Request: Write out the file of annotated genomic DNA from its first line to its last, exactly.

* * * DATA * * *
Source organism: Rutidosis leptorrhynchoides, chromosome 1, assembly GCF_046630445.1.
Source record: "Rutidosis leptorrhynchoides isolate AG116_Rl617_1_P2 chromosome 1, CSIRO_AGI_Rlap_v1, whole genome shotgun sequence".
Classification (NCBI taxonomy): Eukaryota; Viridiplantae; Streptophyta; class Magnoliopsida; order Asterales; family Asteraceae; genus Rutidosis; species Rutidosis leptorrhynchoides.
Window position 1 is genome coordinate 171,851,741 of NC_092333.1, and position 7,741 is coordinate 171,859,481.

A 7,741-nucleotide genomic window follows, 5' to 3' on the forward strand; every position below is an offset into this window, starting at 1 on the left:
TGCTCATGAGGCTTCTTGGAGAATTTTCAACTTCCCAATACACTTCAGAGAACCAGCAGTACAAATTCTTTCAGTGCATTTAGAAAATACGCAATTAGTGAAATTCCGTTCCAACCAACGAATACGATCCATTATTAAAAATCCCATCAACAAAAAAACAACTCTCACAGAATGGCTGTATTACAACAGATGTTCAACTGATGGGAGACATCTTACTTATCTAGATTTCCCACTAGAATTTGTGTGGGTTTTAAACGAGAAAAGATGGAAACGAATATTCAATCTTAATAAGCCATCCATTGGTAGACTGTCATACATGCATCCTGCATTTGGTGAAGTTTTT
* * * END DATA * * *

Source organism: Rutidosis leptorrhynchoides, chromosome 1, assembly GCF_046630445.1.
Source record: "Rutidosis leptorrhynchoides isolate AG116_Rl617_1_P2 chromosome 1, CSIRO_AGI_Rlap_v1, whole genome shotgun sequence".
Classification (NCBI taxonomy): Eukaryota; Viridiplantae; Streptophyta; class Magnoliopsida; order Asterales; family Asteraceae; genus Rutidosis; species Rutidosis leptorrhynchoides.
Window position 1 is genome coordinate 171,851,741 of NC_092333.1, and position 7,741 is coordinate 171,859,481.

A 7,741-nucleotide genomic window follows, 5' to 3' on the forward strand; every position below is an offset into this window, starting at 1 on the left:
TGCTCATGAGGCTTCTTGGAGAATTTTCAACTTCCCAATACACTTCAGAGAACCAGCAGTACAAATTCTTTCAGTGCATTTAGAAAATACGCAATTAGTGAAATTCCGTTCCAACCAACGAATACGATCCATTATTAAAAATCCCATCAACAAAAAAACAACTCTCACAGAATGGCTGTATTACAACAGATGTTCAACTGATGGGAGACATCTTACTTATCTAGATTTCCCACTAGAATTTGTGTGGGTTTTAAACGAGAAAAGATGGAAACGAATATTCAATCTTAATAAGCCATCCATTGGTAGACTGTCATACATGCATCCTGCATTTGGTGAAGTTTTT